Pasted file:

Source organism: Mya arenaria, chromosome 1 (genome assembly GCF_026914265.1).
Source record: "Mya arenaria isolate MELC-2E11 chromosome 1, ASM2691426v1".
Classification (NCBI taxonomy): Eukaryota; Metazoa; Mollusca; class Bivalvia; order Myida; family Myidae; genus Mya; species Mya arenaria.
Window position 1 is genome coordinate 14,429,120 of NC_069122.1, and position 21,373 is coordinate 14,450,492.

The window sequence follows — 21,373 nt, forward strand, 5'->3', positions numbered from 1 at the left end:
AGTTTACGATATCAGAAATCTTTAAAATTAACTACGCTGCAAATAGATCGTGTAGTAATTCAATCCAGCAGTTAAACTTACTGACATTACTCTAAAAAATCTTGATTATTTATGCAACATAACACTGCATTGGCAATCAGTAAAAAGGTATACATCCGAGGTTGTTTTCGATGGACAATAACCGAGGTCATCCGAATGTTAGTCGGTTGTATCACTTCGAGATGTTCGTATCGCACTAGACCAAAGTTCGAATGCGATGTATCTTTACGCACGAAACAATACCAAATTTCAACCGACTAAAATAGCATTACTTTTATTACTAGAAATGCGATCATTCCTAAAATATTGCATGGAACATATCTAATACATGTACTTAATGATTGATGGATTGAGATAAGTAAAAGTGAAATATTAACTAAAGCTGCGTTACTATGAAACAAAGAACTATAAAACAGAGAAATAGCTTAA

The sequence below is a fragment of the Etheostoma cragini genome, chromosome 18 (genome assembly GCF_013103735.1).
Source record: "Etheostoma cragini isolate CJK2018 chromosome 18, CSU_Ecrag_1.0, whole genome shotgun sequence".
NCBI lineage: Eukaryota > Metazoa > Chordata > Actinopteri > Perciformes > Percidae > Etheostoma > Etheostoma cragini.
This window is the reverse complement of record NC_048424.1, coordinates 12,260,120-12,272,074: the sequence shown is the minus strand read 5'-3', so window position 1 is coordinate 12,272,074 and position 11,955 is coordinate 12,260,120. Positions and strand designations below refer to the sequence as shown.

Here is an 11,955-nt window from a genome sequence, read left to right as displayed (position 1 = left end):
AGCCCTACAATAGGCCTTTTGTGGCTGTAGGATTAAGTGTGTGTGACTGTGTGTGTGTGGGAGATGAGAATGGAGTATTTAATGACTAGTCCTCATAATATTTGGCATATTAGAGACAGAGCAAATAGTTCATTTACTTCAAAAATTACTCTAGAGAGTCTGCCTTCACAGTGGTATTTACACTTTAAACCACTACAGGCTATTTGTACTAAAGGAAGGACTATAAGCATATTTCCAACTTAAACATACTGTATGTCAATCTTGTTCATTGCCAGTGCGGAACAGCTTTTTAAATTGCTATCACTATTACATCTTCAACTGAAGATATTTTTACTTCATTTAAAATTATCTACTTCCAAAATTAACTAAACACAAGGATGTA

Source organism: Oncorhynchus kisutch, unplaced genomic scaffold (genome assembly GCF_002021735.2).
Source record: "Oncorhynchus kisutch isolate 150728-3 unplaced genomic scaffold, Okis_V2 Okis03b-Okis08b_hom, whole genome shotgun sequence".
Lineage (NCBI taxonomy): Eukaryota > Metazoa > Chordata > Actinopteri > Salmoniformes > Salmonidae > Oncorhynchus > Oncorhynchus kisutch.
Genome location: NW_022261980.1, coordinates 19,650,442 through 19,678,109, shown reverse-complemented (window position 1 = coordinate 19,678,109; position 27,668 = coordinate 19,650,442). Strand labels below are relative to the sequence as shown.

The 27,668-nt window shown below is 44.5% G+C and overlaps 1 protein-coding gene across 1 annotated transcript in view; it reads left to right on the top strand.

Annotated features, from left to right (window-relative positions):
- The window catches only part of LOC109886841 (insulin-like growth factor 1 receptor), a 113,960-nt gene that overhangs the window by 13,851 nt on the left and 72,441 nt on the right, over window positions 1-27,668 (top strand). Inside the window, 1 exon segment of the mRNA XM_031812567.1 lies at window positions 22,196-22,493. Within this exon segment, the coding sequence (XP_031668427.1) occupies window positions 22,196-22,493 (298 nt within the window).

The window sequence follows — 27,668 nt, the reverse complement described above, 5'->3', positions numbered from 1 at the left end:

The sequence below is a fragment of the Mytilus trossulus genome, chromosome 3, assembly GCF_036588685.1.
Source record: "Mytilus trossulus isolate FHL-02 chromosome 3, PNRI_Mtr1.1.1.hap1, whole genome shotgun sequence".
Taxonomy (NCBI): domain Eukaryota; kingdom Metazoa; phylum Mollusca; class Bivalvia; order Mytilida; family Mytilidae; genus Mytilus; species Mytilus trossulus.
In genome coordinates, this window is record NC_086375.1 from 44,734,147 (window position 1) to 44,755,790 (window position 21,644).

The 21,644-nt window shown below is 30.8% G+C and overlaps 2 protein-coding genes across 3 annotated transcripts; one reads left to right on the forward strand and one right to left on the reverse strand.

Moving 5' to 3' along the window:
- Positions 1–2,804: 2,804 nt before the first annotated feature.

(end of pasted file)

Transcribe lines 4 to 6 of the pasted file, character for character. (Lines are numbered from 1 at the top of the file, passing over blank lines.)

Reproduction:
Window position 1 is genome coordinate 14,429,120 of NC_069122.1, and position 21,373 is coordinate 14,450,492.

The window sequence follows — 21,373 nt, forward strand, 5'->3', positions numbered from 1 at the left end:
AGTTTACGATATCAGAAATCTTTAAAATTAACTACGCTGCAAATAGATCGTGTAGTAATTCAATCCAGCAGTTAAACTTACTGACATTACTCTAAAAAATCTTGATTATTTATGCAACATAACACTGCATTGGCAATCAGTAAAAAGGTATACATCCGAGGTTGTTTTCGATGGACAATAACCGAGGTCATCCGAATGTTAGTCGGTTGTATCACTTCGAGATGTTCGTATCGCACTAGACCAAAGTTCGAATGCGATGTATCTTTACGCACGAAACAATACCAAATTTCAACCGACTAAAATAGCATTACTTTTATTACTAGAAATGCGATCATTCCTAAAATATTGCATGGAACATATCTAATACATGTACTTAATGATTGATGGATTGAGATAAGTAAAAGTGAAATATTAACTAAAGCTGCGTTACTATGAAACAAAGAACTATAAAACAGAGAAATAGCTTAA